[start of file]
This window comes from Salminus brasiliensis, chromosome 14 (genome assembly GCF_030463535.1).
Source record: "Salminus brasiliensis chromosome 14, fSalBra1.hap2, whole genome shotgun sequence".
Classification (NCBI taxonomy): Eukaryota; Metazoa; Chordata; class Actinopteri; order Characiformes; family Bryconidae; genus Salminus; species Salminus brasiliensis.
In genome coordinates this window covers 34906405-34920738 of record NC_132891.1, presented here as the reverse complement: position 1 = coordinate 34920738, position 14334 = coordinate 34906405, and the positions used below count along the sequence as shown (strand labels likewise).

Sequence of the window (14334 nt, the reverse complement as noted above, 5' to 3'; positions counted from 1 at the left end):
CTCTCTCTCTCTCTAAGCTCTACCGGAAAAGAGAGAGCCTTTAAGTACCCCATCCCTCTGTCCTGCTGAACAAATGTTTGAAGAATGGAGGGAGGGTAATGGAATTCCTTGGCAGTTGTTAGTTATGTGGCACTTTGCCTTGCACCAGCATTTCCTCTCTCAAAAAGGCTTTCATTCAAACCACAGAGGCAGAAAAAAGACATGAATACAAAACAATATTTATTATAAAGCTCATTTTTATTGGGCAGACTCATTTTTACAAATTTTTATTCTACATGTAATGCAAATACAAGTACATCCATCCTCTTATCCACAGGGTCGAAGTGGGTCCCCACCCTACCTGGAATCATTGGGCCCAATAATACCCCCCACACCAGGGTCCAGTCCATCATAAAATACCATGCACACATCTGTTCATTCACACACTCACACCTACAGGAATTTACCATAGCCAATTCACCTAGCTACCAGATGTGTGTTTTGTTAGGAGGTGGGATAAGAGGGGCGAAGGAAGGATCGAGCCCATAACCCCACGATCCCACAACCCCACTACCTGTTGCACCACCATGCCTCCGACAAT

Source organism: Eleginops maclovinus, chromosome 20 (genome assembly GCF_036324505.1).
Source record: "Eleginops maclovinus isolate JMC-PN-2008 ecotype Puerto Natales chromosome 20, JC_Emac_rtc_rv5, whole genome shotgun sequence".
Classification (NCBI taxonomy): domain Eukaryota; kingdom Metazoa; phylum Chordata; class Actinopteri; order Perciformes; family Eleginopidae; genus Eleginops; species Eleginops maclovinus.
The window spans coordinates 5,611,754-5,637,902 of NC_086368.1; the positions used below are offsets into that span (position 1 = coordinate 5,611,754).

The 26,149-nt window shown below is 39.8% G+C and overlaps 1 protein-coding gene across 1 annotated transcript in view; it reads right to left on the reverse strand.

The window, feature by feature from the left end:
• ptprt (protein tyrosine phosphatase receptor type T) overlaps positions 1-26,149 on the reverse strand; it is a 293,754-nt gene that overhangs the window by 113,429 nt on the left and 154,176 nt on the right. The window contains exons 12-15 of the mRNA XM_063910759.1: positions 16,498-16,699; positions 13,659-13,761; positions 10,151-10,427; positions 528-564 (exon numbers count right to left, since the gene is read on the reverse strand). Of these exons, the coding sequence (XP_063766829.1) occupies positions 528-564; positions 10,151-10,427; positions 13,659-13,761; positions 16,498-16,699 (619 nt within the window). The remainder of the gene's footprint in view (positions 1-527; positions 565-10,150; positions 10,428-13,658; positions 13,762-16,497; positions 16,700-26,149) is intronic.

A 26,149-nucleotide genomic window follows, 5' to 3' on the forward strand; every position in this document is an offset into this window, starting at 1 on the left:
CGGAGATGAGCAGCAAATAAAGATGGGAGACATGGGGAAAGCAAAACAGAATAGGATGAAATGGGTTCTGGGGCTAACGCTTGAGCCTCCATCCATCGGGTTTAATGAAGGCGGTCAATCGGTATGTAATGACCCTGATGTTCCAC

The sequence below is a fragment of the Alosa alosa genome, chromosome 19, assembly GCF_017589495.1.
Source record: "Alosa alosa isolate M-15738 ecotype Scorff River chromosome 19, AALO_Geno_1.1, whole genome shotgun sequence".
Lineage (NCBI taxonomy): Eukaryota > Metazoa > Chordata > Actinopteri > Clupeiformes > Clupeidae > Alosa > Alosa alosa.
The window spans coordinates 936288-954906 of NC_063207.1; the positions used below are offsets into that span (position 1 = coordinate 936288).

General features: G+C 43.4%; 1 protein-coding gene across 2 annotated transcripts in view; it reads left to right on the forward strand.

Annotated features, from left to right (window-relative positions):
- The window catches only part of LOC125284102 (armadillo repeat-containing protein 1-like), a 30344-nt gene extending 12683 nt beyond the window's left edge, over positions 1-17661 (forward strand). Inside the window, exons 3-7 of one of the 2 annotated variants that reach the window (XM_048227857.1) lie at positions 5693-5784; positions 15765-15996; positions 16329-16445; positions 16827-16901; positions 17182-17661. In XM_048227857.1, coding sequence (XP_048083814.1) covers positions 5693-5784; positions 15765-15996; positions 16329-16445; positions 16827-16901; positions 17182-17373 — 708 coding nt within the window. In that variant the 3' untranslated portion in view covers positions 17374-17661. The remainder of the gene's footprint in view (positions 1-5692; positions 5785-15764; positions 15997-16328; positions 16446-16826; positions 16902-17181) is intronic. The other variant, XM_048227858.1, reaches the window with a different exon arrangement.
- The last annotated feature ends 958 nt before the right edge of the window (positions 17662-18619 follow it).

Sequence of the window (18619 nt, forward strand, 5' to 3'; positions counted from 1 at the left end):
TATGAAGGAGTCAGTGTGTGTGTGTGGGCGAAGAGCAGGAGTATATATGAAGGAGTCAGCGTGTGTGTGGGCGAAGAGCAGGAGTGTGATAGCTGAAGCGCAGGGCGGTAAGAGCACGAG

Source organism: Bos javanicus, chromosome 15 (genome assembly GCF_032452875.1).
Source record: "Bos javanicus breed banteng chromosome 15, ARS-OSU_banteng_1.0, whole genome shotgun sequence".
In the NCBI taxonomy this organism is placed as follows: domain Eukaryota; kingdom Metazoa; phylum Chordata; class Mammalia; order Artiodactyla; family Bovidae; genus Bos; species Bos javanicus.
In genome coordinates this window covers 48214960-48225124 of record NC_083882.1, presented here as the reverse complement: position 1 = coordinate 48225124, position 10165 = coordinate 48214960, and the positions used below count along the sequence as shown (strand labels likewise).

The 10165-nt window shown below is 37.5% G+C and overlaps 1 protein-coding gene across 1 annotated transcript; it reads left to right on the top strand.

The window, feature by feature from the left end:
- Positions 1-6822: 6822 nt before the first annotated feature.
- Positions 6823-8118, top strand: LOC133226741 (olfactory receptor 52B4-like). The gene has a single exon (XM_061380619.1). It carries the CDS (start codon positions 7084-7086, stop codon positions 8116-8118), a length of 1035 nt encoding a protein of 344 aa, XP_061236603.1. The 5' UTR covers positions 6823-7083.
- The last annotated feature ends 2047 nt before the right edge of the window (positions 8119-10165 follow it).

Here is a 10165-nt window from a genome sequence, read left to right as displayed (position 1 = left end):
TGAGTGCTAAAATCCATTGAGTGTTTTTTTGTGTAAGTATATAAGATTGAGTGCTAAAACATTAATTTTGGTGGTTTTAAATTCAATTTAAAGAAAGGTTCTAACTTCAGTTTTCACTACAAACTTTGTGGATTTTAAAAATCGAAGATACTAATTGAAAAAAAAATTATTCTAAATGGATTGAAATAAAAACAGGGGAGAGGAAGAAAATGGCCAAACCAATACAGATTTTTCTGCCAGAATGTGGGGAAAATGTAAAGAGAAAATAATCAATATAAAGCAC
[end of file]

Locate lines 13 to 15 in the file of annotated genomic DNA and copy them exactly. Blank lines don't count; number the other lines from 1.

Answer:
• ptprt (protein tyrosine phosphatase receptor type T) overlaps positions 1-26,149 on the reverse strand; it is a 293,754-nt gene that overhangs the window by 113,429 nt on the left and 154,176 nt on the right. The window contains exons 12-15 of the mRNA XM_063910759.1: positions 16,498-16,699; positions 13,659-13,761; positions 10,151-10,427; positions 528-564 (exon numbers count right to left, since the gene is read on the reverse strand). Of these exons, the coding sequence (XP_063766829.1) occupies positions 528-564; positions 10,151-10,427; positions 13,659-13,761; positions 16,498-16,699 (619 nt within the window). The remainder of the gene's footprint in view (positions 1-527; positions 565-10,150; positions 10,428-13,658; positions 13,762-16,497; positions 16,700-26,149) is intronic.

A 26,149-nucleotide genomic window follows, 5' to 3' on the forward strand; every position in this document is an offset into this window, starting at 1 on the left:
CGGAGATGAGCAGCAAATAAAGATGGGAGACATGGGGAAAGCAAAACAGAATAGGATGAAATGGGTTCTGGGGCTAACGCTTGAGCCTCCATCCATCGGGTTTAATGAAGGCGGTCAATCGGTATGTAATGACCCTGATGTTCCAC